Tax increase after purchase

12 Replies

I am looking to buy a three family in Newburgh NY in the Hudson Valley. I am looking at one in particular in which the current taxes are about $4,000 (based on an assessment of ~$105,000). The home sold as a foreclosure in 2015 for $50,000 and i am about to make an offer at $275,000. My question is if anyone has any experience with buying this type of property, did you, after the sale, have a reassessment done which in turn double or even tripled your taxes? I called the assessors office and she said it likely could double or triple the taxes but could apply for historic exemption, but I don’t want to count on that and then be left holding the bill which would kill all cash flow. Does anyone have any experience or advice they could share?

Assume the worst and run your numbers using that assumption. If they do not immediately re-assess, then it may happen at the next scheduled county-wide reassessment. Ours happens every 3 years.

@Will McGuire you want to do the Historic Exemption as you mentioned above. Does this property need a renovation or someone is flipping it? If it is the latter, I may be wrong, but I don't think you would qualify for the Historic Exemption. My understanding of it is that since you would be improving the property, and it would be worth more post renovation, that is where you would be saving. For example- Lets say a house is assessed at 100k, you buy it for 100k, and put in 100k. The home is now worth 200k... Instead of paying the full boat of taxes on the 200k, the city will keep the assessed amount at the 100k for the 1st 5 years, then increase 20% per year of the fully assessed value for the remaining 5 years. 

If you are buying someones flip, I would assume the taxes would triple. Unless they did the historic tax credit? Im not sure if this can be passed down to a new buyer or not. @Sarah Hooff may know who happens to be an excellent agent should you be in need of one. 

@Justin S. thank you so much! I spoke with the tax assessor and she told me that as long as the historic exemption hasn't been applied for as of yet, I should still be able to qualify. However I don't want to put all my eggs into that basket and then be screwed down the road. Thanks again for your help! 

That’s a scary thought! I’ve looked at a ton of places in Newburgh and the taxes are so high I just couldn’t justify buying any buy and holds for myself. Especially when accounting for the increased assessment after my value add. To be honest between that and the NYC investors bidding up prices banking on Newburgh being the next Brooklyn I’m not sure how anyone is getting any cash flow really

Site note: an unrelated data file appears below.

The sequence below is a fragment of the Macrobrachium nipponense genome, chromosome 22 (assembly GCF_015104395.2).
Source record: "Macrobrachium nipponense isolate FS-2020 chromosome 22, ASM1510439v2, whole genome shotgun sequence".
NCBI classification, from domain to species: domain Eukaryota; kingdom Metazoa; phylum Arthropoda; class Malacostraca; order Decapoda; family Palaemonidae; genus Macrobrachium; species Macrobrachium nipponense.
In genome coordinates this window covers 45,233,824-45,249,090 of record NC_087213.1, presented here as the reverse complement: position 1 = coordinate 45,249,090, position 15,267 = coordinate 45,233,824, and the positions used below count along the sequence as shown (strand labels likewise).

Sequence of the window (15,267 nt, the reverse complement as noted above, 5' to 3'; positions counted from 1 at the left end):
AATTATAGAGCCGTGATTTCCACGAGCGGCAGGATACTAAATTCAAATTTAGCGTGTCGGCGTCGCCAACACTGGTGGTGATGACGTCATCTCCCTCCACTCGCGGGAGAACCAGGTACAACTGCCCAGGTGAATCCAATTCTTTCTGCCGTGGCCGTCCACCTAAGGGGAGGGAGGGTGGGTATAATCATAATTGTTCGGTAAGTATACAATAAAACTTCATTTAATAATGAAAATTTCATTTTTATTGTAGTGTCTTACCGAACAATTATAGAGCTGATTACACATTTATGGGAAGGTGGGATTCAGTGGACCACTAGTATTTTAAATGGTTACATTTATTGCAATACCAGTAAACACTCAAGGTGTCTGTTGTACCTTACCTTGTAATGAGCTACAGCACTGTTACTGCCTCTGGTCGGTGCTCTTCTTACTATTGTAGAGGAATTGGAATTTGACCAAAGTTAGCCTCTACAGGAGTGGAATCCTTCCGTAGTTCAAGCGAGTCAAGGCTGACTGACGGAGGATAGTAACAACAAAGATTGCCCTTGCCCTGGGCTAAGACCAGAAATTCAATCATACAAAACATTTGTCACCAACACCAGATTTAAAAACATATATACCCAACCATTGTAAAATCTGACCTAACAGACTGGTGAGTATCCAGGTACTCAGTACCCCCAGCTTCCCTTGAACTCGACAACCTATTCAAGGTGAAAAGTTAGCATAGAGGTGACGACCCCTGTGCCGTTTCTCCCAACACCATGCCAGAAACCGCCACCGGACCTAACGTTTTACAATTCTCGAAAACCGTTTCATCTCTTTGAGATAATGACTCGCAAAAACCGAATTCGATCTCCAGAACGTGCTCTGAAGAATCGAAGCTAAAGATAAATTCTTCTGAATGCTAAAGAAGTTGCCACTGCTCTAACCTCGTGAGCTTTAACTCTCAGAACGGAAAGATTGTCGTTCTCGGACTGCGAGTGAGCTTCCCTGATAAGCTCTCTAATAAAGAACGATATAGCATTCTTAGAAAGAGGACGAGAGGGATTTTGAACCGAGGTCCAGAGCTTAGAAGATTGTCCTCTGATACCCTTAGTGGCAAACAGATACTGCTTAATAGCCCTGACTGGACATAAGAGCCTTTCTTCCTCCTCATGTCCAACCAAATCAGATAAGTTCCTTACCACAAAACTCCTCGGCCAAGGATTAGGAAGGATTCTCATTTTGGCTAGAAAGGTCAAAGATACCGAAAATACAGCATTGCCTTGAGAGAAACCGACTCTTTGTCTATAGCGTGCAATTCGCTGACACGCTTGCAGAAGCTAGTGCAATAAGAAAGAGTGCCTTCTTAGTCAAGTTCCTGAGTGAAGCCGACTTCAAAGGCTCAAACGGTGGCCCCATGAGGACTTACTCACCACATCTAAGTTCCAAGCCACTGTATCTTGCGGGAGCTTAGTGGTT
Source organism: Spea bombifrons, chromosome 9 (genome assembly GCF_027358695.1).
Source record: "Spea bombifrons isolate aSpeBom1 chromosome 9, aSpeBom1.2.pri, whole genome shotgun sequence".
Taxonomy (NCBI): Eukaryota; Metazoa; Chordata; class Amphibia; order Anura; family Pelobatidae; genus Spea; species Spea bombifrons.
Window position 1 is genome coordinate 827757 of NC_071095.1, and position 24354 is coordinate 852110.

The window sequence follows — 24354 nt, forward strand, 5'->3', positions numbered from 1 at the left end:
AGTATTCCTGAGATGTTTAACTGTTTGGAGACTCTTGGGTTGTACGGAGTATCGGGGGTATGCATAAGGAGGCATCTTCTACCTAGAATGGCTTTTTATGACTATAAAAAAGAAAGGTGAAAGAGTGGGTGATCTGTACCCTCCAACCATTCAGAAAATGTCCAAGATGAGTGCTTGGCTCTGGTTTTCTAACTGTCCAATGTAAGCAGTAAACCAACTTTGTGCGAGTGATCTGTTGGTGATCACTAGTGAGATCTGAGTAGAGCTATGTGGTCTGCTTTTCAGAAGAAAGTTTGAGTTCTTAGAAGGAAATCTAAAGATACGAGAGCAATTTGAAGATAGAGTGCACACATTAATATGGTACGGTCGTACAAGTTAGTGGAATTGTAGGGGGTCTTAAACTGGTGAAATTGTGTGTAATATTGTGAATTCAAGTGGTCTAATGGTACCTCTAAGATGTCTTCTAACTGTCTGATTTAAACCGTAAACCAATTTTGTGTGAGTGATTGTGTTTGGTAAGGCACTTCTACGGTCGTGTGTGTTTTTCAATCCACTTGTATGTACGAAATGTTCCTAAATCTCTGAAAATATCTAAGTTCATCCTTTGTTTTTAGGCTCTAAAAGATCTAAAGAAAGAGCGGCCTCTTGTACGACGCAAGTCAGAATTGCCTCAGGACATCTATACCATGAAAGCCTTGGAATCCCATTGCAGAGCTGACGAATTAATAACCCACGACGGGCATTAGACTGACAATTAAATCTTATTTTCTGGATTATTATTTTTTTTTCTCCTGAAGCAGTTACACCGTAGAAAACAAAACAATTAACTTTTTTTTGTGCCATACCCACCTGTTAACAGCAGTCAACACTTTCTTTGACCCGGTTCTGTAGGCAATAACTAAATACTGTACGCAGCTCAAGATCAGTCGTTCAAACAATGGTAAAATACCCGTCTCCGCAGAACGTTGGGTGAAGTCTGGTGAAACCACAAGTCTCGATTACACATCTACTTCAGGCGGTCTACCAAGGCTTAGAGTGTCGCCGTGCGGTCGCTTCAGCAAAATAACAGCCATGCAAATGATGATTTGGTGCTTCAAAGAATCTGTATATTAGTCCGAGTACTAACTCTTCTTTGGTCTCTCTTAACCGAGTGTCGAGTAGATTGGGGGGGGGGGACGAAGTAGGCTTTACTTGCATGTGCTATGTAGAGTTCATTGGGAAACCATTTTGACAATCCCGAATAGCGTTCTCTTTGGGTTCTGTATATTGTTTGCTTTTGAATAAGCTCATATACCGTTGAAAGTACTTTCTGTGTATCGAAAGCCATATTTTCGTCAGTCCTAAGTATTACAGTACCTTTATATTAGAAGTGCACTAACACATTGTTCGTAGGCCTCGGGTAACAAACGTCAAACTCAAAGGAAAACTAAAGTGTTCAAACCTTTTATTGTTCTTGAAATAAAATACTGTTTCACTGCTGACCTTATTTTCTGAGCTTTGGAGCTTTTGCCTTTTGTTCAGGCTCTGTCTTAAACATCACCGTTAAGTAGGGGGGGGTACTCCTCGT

@Louis Aller , If you do it right, there is money to be made. I underestimated the rents myself but the demand is there. There is no denying the city is hot and has an enormous amount of momentum. You can feel it as you walk around Liberty. They just opened up a Crossfit down by the brewery. All positive things going on it the city of Newburgh right now. If you take advantage of some of the programs that are out there right now, such as the tax exemption, you are basically banking on the city being in much better shape in 10 years from now then it is today. Im taking that bet. 

agree with you there is money to be made if done right. I was born in st Luke’s hospital on Dubois street and know the market/area there well. The city has a very different feel than it did then especially in the gentrifying areas. I think we’ve hit a critical mass where the nyc investors are being drawn up from downstate and prices will only climb. At this stage you can probably buy a bad deal sit on it and get bailed out by the rising tide/speculation. The downside being that they’ve inflated purchase prices MUCH more than rents which compressed the cap rates

@Will McGuire congrats! def stop down to the Assesor. I’ve had my properties for a year and didn’t get any crazy increases. Not saying it won’t or can’t happen but not to me.